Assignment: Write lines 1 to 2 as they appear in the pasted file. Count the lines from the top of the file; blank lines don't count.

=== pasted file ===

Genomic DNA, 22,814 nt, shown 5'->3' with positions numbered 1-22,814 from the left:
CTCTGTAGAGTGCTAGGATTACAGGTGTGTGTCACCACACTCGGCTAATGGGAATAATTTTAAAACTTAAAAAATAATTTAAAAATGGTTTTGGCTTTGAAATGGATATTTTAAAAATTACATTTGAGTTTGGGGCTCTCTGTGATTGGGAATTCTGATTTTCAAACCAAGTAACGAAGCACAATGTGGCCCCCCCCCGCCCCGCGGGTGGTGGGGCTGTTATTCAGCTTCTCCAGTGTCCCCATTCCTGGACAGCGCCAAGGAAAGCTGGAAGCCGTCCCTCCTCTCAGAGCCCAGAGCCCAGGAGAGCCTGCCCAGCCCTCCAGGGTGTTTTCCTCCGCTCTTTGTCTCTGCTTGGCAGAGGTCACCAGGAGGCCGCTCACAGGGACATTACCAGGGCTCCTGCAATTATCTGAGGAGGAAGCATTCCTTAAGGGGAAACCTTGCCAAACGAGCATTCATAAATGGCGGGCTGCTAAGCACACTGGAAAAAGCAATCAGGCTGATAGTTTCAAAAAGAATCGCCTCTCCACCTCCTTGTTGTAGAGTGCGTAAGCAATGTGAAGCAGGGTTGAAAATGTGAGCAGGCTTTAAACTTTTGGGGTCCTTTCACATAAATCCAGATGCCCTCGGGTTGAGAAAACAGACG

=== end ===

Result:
Genomic DNA, 22,814 nt, shown 5'->3' with positions numbered 1-22,814 from the left:
CTCTGTAGAGTGCTAGGATTACAGGTGTGTGTCACCACACTCGGCTAATGGGAATAATTTTAAAACTTAAAAAATAATTTAAAAATGGTTTTGGCTTTGAAATGGATATTTTAAAAATTACATTTGAGTTTGGGGCTCTCTGTGATTGGGAATTCTGATTTTCAAACCAAGTAACGAAGCACAATGTGGCCCCCCCCCGCCCCGCGGGTGGTGGGGCTGTTATTCAGCTTCTCCAGTGTCCCCATTCCTGGACAGCGCCAAGGAAAGCTGGAAGCCGTCCCTCCTCTCAGAGCCCAGAGCCCAGGAGAGCCTGCCCAGCCCTCCAGGGTGTTTTCCTCCGCTCTTTGTCTCTGCTTGGCAGAGGTCACCAGGAGGCCGCTCACAGGGACATTACCAGGGCTCCTGCAATTATCTGAGGAGGAAGCATTCCTTAAGGGGAAACCTTGCCAAACGAGCATTCATAAATGGCGGGCTGCTAAGCACACTGGAAAAAGCAATCAGGCTGATAGTTTCAAAAAGAATCGCCTCTCCACCTCCTTGTTGTAGAGTGCGTAAGCAATGTGAAGCAGGGTTGAAAATGTGAGCAGGCTTTAAACTTTTGGGGTCCTTTCACATAAATCCAGATGCCCTCGGGTTGAGAAAACAGACG